Even as states lift their lockdowns, minimizing trips to the grocery store is still a smart idea both for safety and for saving money. Every time you run out to the store, that takes time and gas (not to mention the possibility that you catch COVID19). And each grocery store visit means more temptation to buy more than you need. Instead of going out all the time, here are 15 tips to reduce your grocery store visits.
My tips are based on avoiding situations where you might need to run back to the store. The keys are avoiding running out of things, keeping essential foods fresh for as long as possible, and improvising if you want something that you don’t have at home.
Many believe that the world is objectively at its worst right now and that anyone who would say otherwise is stupid or ill-informed. To that, I’ll say you’re objectively wrong and, even if you were objectively right, you are still wrong to act in a pessimistic way.
I’m still an optimist (yes, even in 2020). And I’ll tell you why I refuse to succumb to pessimism and why everyone should be optimistic, even you.
A few years ago, I realized I had discovered the “secret” to succeeding in the health, wealth, and happiness departments. I had lost ten pounds and was keeping it off. My legs had never been so toned, my skin was glowing, work was fulfilling, my finances were growing, and my relationships were going great.
And it wasn’t because I was working harder. I hadn’t been tormenting myself with terrible diets or 5am wake up calls. What was shocking about my transformation was how little sacrifice I had made.
I recently received an email asking for my thoughts on how an aspiring law student should handle the finances of law school. Given the extraordinary cost of tuition, I’ve previously written about why students should think twice (and perhaps three or four times) before enrolling in college and law school.
But students should not consider the cost as the most important factor. Should you go to law school? Here is the way to think about it.
Many people think the American Dream is dead – but immigrants like my parents continue to escape the lower class. Here are some tips on how they did it.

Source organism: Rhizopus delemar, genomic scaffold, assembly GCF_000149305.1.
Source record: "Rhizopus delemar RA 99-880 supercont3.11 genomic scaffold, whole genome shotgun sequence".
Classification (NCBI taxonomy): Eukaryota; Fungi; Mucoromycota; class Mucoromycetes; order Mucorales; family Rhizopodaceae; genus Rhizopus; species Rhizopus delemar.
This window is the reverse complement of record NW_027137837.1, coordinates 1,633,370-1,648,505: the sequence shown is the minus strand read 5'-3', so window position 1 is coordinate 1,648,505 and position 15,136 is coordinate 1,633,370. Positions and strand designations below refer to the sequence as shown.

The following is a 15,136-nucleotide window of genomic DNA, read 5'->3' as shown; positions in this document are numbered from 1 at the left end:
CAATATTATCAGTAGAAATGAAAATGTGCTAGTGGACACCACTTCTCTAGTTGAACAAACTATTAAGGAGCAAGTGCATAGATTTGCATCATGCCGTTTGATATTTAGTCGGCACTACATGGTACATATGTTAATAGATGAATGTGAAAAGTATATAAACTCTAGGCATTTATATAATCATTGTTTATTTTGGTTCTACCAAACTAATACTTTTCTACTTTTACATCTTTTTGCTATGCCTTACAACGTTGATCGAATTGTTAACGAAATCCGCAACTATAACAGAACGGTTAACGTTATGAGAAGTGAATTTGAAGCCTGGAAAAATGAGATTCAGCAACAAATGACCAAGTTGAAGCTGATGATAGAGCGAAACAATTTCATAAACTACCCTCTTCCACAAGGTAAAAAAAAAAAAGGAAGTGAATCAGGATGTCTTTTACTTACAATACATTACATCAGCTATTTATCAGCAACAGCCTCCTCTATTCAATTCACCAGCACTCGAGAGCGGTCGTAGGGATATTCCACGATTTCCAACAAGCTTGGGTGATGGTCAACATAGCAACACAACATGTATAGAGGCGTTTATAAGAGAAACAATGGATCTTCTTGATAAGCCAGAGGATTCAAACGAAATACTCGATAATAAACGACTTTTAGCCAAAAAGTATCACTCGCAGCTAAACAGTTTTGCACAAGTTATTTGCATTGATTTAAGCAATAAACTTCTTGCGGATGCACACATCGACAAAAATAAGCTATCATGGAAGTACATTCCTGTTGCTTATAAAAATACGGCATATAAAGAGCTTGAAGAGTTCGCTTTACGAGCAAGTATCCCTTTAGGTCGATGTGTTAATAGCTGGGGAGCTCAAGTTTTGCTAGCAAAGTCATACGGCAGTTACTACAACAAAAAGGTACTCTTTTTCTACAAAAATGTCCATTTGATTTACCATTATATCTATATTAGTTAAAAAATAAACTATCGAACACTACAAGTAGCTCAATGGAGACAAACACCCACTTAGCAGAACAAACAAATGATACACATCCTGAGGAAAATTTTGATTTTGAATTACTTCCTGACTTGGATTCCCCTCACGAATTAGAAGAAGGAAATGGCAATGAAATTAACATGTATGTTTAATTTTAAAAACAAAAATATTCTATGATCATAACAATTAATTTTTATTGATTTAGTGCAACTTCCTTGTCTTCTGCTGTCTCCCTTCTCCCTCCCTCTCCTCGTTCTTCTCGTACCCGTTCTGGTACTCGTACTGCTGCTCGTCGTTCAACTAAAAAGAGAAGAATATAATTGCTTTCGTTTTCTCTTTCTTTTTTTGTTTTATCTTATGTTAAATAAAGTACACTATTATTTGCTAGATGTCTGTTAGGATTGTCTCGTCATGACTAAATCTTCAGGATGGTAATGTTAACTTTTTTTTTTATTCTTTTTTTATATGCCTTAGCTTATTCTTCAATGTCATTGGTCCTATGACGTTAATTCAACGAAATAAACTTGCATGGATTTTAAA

It’s ingrained in the national psyche that “all you need” to achieve the American Dream is to “work hard.” But there are far more people willing to work hard than people are willing to acknowledge. There are plenty of day laborers and people toiling away at minimum- or low-wage jobs or in the gig economy who will never get ahead. Hard workers are not hard to come by, but hard work is not enough now and has never been enough in the past. Truth is, America has never cared that much about hard work. Why do we keep perpetuating this myth?
My parents came to this country with very little and are very comfortable now. My parents didn’t work that hard. And by that, I mean to say, they weren’t toiling in the fields, doing back-breaking labor. They weren’t working crazy hours hustling. They worked hard on a few finite items that I believe led to their ultimate success. Here are the reasons I believe they were able to escape the lower class.
Why do nice girls finish last? Being “nice” is different than being “kind”, even though the two can look the same from a distance. Being nice is performing acts in order to get something in return. Being kind is treating people with compassion without any expectation of return. Surprisingly, despite the lack of manipulation, being kind will get you far in life while being nice will give you nothing but frustration. Always be kind, don’t waste time being nice. Nice girls always finish last.
My friends still talk about the buffet to this day – raw oysters, fresh shrimp, smoked salmon, caviar, fresh carved prime rib. And all sorts of other foods that were delicious (and expensive). Beautiful ambiance. It was cheaper than what we thought they could charge, but it wasn’t so cheap that we suspected something.
It was great but it was also all a bit too much. It was fun mixed with guilt, and the guilt subtracted from the fun.
Sometimes excess is actually an obstacle to being happy, and it’s very possible to have joy even on a bare bones budget.
The 50-20-30 budget is one of the most popular budgets according to personal finance “experts.” In it, you spend 50% on needs, 20% on savings/debt reduction and 30% on “wants.” This is a terrible plan for almost every income and lifestyle. The 50-30-20 budget is stupid and I will show you a better way.
How to Waste Money on a Budget
The 50-30-20 budget has pitfalls for entry-level and high salaries alike. First, let’s consider the following hypothetical spending of a 23-year old singleton college graduate who makes a slightly below average entry level salary of $38,000/year ($30,000/year post-tax) and has 4% salary increases:
The savings rate for middle-class Americans is low. The rate jumped to 7.6% in 2019, but that’s still far below what it needs to be to put Americans on solid footing. Now that we are in unprecedented times and unemployment rates are up, savings will likely fall back. It seems easy to just give up. After all, even if you save 7.6% of your salary, it will take 13 years to save a year of expenses for an emergency fund. Thirteen years is a long time! But even if the savings are small, there are many benefits of saving even small amounts.